Southampton’s 3-3 draw with Arsenal at the Emirates Stadium in April signalled just how crucial Lavia was to the team in a defensive capacity, as they were up 3-1 when he left the pitch in the 86th minute. In his absence, the centre of the team caved in, conceded a scrappy goal, and then another. Without him, their midfield could not function.

Romeo Lavia celebrates his goal against Chelsea last season, but now he’s playing for them. Steven Paston/PA Images via Getty Images

The battle to sign him

This summer, a true transfer scrap took place between Chelsea and Liverpool as they battled for his signature. With the Reds having a £60m offer accepted by Southampton, Chelsea saw a £53m offer (with £5m in add-ons) accepted as well, and Lavia chose to move to Stamford Bridge.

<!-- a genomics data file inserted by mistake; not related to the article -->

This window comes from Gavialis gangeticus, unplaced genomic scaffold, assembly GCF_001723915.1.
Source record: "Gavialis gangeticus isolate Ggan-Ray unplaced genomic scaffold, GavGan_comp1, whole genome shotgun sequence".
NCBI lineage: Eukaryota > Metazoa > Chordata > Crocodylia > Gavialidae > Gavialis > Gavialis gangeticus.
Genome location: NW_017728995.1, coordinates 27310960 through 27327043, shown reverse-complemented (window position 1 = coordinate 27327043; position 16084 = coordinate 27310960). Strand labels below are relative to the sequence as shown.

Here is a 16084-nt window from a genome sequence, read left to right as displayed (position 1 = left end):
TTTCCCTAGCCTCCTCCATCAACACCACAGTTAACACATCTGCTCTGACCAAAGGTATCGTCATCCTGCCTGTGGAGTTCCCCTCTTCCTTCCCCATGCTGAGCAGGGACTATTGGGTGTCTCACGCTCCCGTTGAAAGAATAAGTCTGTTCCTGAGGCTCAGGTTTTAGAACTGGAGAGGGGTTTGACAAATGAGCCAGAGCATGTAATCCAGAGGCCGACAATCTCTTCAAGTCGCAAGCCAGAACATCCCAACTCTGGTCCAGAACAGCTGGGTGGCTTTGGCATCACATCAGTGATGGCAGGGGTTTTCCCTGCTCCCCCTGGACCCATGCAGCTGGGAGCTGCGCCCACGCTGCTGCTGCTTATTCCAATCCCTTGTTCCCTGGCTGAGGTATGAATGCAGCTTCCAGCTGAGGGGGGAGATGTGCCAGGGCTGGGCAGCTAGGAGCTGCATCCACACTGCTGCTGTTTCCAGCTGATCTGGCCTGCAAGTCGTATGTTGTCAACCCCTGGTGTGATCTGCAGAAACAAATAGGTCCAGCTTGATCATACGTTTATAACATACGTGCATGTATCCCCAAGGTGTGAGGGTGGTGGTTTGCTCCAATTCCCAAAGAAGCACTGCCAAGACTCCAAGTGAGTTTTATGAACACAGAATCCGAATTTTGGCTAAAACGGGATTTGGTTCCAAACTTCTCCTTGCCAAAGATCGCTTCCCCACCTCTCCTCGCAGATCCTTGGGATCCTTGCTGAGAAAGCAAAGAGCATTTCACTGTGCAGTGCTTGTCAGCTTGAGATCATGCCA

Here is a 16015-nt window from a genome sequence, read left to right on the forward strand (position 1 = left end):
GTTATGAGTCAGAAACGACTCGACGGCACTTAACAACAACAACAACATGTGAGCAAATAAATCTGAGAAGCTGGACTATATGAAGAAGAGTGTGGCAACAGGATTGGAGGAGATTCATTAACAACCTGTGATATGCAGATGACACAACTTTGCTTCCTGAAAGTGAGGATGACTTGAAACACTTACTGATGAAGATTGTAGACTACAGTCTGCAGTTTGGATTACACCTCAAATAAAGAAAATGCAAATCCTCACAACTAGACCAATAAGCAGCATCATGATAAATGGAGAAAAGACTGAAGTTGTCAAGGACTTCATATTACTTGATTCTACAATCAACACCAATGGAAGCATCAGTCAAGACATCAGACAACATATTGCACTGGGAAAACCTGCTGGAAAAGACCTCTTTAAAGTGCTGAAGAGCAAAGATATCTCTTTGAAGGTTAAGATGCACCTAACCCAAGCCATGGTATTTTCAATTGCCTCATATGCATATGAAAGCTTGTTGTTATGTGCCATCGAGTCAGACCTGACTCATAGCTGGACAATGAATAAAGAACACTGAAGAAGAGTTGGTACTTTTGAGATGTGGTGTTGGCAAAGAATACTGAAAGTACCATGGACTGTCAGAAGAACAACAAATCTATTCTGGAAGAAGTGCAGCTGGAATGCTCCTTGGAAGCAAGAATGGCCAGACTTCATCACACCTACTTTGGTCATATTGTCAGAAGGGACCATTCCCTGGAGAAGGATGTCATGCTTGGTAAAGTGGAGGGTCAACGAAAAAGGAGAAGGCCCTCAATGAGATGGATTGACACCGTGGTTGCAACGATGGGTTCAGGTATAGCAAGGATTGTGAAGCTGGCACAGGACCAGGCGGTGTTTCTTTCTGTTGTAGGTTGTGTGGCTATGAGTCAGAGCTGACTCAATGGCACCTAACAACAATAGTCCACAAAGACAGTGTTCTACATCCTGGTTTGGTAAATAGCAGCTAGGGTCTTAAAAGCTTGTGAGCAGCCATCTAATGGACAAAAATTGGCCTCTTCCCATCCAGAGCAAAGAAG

Each team likely presented a very different pitch: Chelsea can afford to ease him in over time, given the number of quality young players they have signed in recent months, while Liverpool are in desperate need of a player to step into the XI as soon as possible.

Many will be surprised Lavia opted for the former, but don’t underestimate the influence Chelsea’s co-director of recruitment and talent, Joe Shields, had in this process. He knows the teenager from their time together at Manchester City; he signed him for Southampton last summer after being named their head of senior recruitment and has now paved the way for Lavia to follow him to Chelsea. There’s immense faith and belief on both sides of that relationship.